Volatility in the Gold

This year’s gold investor has seen some of the most volatile precious metal markets in decades. Beginning the year just under the $1400 mark, gold prices continued moving in a steady uptrend to about the $1550 level in July. Then gold prices shot up in a parabolic manner in August until the price topped $1900. Following the August run-up in prices investors watched gold fall roughly 10% in a week to around the $1700 level. Just when the bears started to come into the market, gold moved back up to around the $1850 level (which proved to be a double top for the metal). In September the gold market plummeted to test the 200 day moving average of around $1550. Once the metal hit its 200 day moving average, strong buying quickly propelled it back up to around the $1600 level. During October and November gold regained its upward momentum and slowly traded to about the $1750 area. This trend continued until early in the month when the metal sold off drastically bringing it down to $1550 per ounce. Currently the metal is trading at $1570 per ounce and has re-attracted many bears in the market. Bears argue that unlike when gold held its 200 day moving average during the September sell off, the current sell off forced gold to break below its 200 day moving average. This is something that gold has not done since 2008 when all global markets experienced massive deflation.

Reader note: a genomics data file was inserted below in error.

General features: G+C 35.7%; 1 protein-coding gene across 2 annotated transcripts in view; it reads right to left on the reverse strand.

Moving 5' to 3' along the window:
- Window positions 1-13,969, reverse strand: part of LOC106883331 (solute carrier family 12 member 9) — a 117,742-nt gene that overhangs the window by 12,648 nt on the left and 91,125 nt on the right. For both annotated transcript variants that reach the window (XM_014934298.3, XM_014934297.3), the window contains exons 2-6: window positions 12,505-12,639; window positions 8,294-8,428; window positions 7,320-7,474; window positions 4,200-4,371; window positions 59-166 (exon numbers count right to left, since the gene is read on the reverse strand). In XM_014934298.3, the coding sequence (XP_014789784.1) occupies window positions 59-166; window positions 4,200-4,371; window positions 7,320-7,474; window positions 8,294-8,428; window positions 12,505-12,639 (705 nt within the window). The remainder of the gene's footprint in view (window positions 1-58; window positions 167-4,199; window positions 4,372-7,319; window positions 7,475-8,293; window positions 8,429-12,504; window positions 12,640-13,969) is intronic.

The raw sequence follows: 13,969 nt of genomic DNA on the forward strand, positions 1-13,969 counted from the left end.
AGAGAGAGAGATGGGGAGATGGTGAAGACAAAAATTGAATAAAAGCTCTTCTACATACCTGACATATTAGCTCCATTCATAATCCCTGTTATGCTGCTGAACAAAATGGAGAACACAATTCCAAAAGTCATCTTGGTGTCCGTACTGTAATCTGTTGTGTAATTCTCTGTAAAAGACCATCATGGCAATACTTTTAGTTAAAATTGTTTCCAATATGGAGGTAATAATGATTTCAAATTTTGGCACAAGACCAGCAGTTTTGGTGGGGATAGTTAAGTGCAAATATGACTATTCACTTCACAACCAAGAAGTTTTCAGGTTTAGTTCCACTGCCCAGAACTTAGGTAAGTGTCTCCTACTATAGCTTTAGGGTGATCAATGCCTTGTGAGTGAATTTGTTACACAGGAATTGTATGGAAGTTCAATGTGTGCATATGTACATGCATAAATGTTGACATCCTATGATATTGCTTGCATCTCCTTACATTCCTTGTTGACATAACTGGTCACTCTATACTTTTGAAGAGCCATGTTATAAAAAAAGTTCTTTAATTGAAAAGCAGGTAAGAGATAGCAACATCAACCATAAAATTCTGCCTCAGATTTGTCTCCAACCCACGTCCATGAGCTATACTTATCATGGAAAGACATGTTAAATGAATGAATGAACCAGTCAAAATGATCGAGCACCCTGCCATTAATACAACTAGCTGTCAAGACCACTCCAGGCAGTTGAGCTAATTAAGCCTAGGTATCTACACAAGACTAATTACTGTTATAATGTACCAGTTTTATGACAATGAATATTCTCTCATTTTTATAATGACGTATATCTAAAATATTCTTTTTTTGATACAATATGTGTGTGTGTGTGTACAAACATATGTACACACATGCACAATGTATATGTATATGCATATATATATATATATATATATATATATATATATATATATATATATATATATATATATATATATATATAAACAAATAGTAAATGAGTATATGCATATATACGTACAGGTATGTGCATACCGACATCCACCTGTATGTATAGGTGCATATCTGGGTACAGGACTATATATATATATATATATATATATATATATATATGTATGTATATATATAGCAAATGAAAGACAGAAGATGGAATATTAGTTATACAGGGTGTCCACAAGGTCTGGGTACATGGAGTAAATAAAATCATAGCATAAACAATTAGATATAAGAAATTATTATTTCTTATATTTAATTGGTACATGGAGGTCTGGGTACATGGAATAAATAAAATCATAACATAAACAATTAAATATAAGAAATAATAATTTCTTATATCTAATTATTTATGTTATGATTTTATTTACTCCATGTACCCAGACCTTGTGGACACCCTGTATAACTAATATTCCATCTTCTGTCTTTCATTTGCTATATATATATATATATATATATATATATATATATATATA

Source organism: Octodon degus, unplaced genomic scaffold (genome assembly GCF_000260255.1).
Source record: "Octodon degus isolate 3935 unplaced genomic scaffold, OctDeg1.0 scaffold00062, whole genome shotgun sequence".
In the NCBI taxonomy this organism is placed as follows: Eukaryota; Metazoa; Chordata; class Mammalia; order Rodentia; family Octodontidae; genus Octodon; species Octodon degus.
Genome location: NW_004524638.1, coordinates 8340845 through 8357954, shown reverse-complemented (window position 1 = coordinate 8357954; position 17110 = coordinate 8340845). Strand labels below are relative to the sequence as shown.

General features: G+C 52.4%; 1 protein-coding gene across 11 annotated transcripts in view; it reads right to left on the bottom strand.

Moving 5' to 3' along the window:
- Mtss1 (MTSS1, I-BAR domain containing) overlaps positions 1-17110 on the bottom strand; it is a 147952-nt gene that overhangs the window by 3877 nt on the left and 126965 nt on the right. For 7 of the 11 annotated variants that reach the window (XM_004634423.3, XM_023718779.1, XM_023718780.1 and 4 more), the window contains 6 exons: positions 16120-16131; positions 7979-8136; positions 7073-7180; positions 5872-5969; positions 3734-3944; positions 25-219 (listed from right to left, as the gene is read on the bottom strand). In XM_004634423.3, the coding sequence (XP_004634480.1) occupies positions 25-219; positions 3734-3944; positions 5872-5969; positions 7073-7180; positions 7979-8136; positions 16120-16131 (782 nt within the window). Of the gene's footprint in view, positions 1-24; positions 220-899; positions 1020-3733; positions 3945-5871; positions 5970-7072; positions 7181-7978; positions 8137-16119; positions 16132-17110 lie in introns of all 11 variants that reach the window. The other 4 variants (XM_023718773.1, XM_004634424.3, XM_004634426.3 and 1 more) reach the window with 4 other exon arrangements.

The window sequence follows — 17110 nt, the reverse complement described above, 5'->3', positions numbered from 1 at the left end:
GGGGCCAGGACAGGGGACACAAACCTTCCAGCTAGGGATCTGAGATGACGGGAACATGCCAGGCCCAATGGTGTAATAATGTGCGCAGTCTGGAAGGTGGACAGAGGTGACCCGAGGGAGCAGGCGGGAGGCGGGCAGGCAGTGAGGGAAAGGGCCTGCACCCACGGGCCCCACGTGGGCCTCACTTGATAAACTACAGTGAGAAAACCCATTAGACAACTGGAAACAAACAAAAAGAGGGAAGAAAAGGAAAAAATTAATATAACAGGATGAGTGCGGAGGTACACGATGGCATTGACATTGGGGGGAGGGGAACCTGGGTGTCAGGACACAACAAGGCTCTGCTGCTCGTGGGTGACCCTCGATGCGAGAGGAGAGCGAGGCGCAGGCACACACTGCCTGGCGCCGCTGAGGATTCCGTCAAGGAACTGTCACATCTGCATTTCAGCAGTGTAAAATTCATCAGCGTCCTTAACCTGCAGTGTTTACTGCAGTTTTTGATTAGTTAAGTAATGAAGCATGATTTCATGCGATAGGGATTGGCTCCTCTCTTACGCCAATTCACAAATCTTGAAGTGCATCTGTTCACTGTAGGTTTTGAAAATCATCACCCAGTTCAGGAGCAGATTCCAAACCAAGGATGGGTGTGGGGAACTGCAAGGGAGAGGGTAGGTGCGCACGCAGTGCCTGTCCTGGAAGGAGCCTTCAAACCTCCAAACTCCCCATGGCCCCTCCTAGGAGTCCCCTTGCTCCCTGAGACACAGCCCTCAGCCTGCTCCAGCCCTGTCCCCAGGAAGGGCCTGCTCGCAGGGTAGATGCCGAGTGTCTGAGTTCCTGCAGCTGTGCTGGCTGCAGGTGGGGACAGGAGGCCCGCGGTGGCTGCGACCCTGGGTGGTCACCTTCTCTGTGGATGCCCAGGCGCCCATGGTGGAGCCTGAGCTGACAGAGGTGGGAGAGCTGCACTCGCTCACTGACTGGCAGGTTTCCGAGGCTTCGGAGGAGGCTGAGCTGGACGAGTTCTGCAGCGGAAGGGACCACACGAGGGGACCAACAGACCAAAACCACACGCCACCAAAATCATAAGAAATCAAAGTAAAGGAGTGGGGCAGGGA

Bulls in the gold market have been baffled by the recent sell off in the yellow metal. They argue that given the European debt crisis, in addition to the U.S. debt problems, the fundamentals for gold are stronger than ever. Its a mystery to the bulls why gold has not eclipsed the $2000 mark. Despite such favorable opinions about the lustrous yellow metal, most gold traders are still scratching their heads wondering why the gold has not performed like the ultimate safe-haven that it is. Bears see this as a red flag in the market signaling that something is wrong which could lead to a deeper correction in price. Bulls, on the other hand, are bold to argue that this may be the best buying opportunity in the past year to pick up the metal at a discount. They argue that gold has been in a steady uptrend for over 10 years now, and even a correction to near the $1300 level would not break the overall trend. It is impossible to know what camp (bulls or bears) is right in their future assessment of the gold market; however, one thing remains clear—we have most likely reached a crossroads in the gold market.